What is Pilates?

Simply put, Pilates is a set of specific actions to bring the body into alignment and then challenge that alignment with oppositional movements. But Pilates is so much more than that. It is a system of physical and mental conditioning through progressive movements that build strength, stability and stamina as well as improves flexibility through stretch. It can be life-changing and life-long.

Mat vs Apparatus

Mat work is the foundation of the Pilates method. It is where most beginners start to learn techniques, focus on instructor directions, and translate them into their bodies. That is why you rarely see classical instructors doing the exercises with you. It is not to copy the movement, but to connect your mind with your body. In classical mat, there is a specific order of exercises that are linked together by transitions from one exercise to the next. The transitions are as important as the exercises themselves because they promote continuous movement, or flow. This is great for building stamina.

Apparatus-based Pilates – reformer, trapeze table, high chair, wunda chair, ladder barrel, baby chair, ped-o-pull, and guillotine just to name a few- is where students begin to incorporate the technique they have learned from mat and apply it throughout the exercises on each apparatus. 

What Is a Pilates Class Like? 

In a typical 55-minute Pilates session, there is 10-15 minutes of mat, 20-25 minutes of reformer, 15 minutes of individual needs and 5 minutes to apply some ending exercises. The session is structured to work from a horizontal stable surface, to a moving surface, and eventually coming to a vertical position, each plane of work challenging the body and mind in various ways. For instance, the student can perform the mermaid exercise on the mat, the reformer, the wunda chair, and the trapeze table with each apparatus challenging the student differently.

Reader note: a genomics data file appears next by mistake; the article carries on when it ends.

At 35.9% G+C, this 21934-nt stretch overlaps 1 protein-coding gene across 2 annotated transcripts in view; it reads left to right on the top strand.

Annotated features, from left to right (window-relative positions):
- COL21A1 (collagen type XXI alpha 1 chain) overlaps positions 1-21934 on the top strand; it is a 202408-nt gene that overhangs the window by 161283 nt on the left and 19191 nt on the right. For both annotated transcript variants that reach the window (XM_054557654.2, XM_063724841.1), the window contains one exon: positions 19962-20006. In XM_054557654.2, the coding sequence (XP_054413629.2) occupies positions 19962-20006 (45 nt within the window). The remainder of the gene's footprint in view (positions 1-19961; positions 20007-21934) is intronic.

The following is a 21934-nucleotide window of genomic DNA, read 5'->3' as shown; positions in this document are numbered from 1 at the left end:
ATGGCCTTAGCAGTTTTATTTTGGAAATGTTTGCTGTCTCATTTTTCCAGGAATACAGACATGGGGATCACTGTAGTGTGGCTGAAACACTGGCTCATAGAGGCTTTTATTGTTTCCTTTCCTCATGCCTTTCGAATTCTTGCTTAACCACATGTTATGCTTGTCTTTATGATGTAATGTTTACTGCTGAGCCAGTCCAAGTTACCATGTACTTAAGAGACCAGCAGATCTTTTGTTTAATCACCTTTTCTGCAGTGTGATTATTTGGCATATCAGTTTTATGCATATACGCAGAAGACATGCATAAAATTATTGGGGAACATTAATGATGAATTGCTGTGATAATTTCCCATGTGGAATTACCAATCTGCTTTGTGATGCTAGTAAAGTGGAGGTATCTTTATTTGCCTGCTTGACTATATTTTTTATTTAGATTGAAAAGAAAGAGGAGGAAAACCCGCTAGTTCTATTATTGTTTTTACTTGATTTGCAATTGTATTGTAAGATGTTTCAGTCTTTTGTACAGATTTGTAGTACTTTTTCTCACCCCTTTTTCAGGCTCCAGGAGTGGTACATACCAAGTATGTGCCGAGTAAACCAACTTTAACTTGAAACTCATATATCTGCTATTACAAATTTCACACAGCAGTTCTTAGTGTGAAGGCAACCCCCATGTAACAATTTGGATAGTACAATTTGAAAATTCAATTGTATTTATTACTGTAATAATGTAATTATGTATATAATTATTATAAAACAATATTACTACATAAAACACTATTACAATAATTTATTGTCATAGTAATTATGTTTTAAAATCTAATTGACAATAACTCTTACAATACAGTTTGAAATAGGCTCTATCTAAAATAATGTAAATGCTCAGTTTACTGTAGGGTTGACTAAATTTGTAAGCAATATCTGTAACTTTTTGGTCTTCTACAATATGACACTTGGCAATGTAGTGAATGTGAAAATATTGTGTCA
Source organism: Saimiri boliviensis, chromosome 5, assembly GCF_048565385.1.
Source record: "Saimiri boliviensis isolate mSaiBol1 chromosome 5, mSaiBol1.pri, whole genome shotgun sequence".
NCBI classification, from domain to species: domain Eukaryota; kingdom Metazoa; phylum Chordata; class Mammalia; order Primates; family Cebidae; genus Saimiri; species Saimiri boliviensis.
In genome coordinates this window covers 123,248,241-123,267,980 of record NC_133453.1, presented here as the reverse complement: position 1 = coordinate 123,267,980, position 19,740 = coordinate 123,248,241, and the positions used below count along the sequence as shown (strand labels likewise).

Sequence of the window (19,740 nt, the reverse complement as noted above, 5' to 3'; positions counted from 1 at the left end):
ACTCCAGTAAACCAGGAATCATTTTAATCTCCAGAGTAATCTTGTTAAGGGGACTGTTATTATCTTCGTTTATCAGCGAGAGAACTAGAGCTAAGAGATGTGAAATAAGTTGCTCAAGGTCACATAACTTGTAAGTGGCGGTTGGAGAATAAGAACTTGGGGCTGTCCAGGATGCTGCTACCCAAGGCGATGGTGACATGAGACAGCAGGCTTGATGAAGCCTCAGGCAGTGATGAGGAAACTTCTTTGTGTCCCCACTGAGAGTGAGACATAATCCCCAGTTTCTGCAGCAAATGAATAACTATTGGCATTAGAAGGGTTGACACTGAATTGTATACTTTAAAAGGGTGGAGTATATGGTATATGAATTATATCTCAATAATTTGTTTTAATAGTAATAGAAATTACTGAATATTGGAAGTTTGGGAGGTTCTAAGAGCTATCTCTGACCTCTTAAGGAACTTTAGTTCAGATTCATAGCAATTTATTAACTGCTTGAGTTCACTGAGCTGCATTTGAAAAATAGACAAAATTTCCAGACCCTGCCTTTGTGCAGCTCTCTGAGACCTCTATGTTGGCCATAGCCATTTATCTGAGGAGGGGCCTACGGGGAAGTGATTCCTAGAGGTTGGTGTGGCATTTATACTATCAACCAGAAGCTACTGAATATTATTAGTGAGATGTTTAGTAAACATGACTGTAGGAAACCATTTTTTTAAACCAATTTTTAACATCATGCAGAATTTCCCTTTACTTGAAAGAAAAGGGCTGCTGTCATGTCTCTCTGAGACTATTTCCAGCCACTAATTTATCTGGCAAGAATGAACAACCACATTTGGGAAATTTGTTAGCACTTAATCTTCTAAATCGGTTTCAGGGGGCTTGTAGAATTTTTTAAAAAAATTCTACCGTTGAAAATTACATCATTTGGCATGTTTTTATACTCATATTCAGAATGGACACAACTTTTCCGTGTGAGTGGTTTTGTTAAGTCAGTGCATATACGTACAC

BDI Instructors seated on a Pilates apparatus

Is Pilates Right For You? 

The practice of Pilates offers solutions to people with restricted mobility, hypermobility, misalignment, and general core weakness. It can benefit a beginner returning to exercise as well as an elite athlete or dancer; an 11-year-old and a 70-year-old; men or women. It is an adaptable method that is ideal for people suffering from chronic pain, women that are pregnant, or someone who just wants to feel better. Here are some specific benefits, to highlight a few:

  • Raises body awareness and increases body control
  • Improves posture and enhances attention to movement from alignment
  • Creates stronger lung capacity and optimal internal organ functionality
  • Enhances concentration and focus
  • Promotes better balance and proprioception

How Does Pilates at BDI Differ from Classical Pilates? 

Classical Pilates studios stay relatively true to the progressions originated by Joseph Pilates. His approach takes the student through a range of exercise levels, progressions concentrating on fundamental techniques to achieve the ideal performance of the exercise.  The advanced level of work takes the ideal form of each exercise and changes the flow, breath, or stability and adds variations to challenge the student. 

Over the years the classical method has evolved in many forms to meet the needs of specific protocols or populations. Specifically, Body Dynamics addresses the special needs of client rehabilitation and strengthening by using Pilates concepts and apparatus, but tailoring the repertoire substantially to achieve a return to functional, efficiently executed movement. At Body Dynamics, we tailor the Pilates experience to fit the rehabilitative approach, or even a combination of Pilates stability and strength training. 

Final Thoughts from A BDI Pilates Instructor

“When I decided to get certified, I did it because I wanted to gain a deeper understanding of the exercise for my own practice, not to teach. After 16 years of doing and teaching, I have come to understand that the key to making Pilates a successful regimen is in its principles, not the exercises or the equipment. Understanding how to move efficiently by moving from a stabilized, aligned position, paying attention to the details of precision, performing movements with intent and focus, and the importance of breath can enhance your practice and improve health and wellness. “ – Gayle Ramsey Cooper, Fitness Trainer